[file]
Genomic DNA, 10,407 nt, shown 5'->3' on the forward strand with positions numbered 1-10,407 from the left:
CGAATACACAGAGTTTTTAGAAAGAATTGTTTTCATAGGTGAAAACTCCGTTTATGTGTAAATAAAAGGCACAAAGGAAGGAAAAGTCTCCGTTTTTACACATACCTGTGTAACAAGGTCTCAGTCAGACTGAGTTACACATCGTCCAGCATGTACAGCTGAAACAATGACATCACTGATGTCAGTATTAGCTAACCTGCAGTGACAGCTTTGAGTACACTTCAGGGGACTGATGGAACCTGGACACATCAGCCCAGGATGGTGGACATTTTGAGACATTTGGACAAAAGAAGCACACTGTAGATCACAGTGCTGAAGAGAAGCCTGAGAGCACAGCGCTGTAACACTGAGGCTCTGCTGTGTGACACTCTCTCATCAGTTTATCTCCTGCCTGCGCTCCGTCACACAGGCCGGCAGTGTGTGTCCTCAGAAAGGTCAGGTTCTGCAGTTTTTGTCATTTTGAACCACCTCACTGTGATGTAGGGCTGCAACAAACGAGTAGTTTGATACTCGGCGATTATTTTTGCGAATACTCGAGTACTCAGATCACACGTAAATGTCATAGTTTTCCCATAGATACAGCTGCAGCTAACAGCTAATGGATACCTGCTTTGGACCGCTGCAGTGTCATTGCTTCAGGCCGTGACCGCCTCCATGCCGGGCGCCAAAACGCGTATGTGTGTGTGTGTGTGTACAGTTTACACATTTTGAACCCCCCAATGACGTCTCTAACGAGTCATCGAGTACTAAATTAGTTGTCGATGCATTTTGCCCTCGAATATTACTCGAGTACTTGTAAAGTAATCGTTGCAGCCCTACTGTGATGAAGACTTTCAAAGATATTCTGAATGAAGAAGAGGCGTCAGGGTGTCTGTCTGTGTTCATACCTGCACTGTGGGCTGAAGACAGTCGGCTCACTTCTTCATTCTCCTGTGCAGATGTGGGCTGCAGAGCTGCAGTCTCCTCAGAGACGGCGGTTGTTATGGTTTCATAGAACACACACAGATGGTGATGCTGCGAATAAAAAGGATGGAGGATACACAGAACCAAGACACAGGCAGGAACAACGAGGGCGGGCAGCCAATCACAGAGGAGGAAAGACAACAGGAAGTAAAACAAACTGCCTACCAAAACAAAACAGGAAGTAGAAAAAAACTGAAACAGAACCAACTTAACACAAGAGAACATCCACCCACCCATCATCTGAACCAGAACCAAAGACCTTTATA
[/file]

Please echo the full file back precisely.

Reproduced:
Genomic DNA, 10,407 nt, shown 5'->3' on the forward strand with positions numbered 1-10,407 from the left:
CGAATACACAGAGTTTTTAGAAAGAATTGTTTTCATAGGTGAAAACTCCGTTTATGTGTAAATAAAAGGCACAAAGGAAGGAAAAGTCTCCGTTTTTACACATACCTGTGTAACAAGGTCTCAGTCAGACTGAGTTACACATCGTCCAGCATGTACAGCTGAAACAATGACATCACTGATGTCAGTATTAGCTAACCTGCAGTGACAGCTTTGAGTACACTTCAGGGGACTGATGGAACCTGGACACATCAGCCCAGGATGGTGGACATTTTGAGACATTTGGACAAAAGAAGCACACTGTAGATCACAGTGCTGAAGAGAAGCCTGAGAGCACAGCGCTGTAACACTGAGGCTCTGCTGTGTGACACTCTCTCATCAGTTTATCTCCTGCCTGCGCTCCGTCACACAGGCCGGCAGTGTGTGTCCTCAGAAAGGTCAGGTTCTGCAGTTTTTGTCATTTTGAACCACCTCACTGTGATGTAGGGCTGCAACAAACGAGTAGTTTGATACTCGGCGATTATTTTTGCGAATACTCGAGTACTCAGATCACACGTAAATGTCATAGTTTTCCCATAGATACAGCTGCAGCTAACAGCTAATGGATACCTGCTTTGGACCGCTGCAGTGTCATTGCTTCAGGCCGTGACCGCCTCCATGCCGGGCGCCAAAACGCGTATGTGTGTGTGTGTGTGTACAGTTTACACATTTTGAACCCCCCAATGACGTCTCTAACGAGTCATCGAGTACTAAATTAGTTGTCGATGCATTTTGCCCTCGAATATTACTCGAGTACTTGTAAAGTAATCGTTGCAGCCCTACTGTGATGAAGACTTTCAAAGATATTCTGAATGAAGAAGAGGCGTCAGGGTGTCTGTCTGTGTTCATACCTGCACTGTGGGCTGAAGACAGTCGGCTCACTTCTTCATTCTCCTGTGCAGATGTGGGCTGCAGAGCTGCAGTCTCCTCAGAGACGGCGGTTGTTATGGTTTCATAGAACACACACAGATGGTGATGCTGCGAATAAAAAGGATGGAGGATACACAGAACCAAGACACAGGCAGGAACAACGAGGGCGGGCAGCCAATCACAGAGGAGGAAAGACAACAGGAAGTAAAACAAACTGCCTACCAAAACAAAACAGGAAGTAGAAAAAAACTGAAACAGAACCAACTTAACACAAGAGAACATCCACCCACCCATCATCTGAACCAGAACCAAAGACCTTTATA